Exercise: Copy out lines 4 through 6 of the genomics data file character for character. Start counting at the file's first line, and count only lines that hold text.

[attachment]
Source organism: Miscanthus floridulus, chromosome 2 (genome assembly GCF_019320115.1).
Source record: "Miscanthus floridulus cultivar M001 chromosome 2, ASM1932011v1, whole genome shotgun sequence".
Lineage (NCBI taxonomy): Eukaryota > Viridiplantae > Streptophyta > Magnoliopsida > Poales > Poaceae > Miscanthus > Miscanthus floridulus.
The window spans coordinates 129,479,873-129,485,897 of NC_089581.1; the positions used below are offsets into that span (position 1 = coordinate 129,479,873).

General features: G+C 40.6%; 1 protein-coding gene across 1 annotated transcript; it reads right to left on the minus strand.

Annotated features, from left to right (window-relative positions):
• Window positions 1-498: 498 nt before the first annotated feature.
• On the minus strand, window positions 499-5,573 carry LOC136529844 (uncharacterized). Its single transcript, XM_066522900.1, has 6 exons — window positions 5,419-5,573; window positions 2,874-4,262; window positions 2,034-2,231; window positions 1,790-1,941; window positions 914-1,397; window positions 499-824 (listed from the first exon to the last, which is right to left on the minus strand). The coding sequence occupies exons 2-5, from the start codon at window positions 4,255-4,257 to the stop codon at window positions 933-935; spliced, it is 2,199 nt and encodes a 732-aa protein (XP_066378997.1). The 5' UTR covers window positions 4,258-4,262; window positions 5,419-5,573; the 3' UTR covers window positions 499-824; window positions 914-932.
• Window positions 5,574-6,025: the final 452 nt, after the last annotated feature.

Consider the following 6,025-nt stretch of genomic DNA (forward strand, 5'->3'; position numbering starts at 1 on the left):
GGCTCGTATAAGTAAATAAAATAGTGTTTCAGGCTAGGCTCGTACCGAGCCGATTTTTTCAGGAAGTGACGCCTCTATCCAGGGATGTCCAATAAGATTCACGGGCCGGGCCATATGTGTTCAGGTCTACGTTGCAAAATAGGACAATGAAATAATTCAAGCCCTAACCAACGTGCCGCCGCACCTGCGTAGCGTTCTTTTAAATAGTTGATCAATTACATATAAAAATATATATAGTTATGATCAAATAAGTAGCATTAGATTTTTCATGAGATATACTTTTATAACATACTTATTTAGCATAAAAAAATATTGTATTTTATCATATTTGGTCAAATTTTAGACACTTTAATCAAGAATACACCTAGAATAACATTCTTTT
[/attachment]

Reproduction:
The window spans coordinates 129,479,873-129,485,897 of NC_089581.1; the positions used below are offsets into that span (position 1 = coordinate 129,479,873).

General features: G+C 40.6%; 1 protein-coding gene across 1 annotated transcript; it reads right to left on the minus strand.

Annotated features, from left to right (window-relative positions):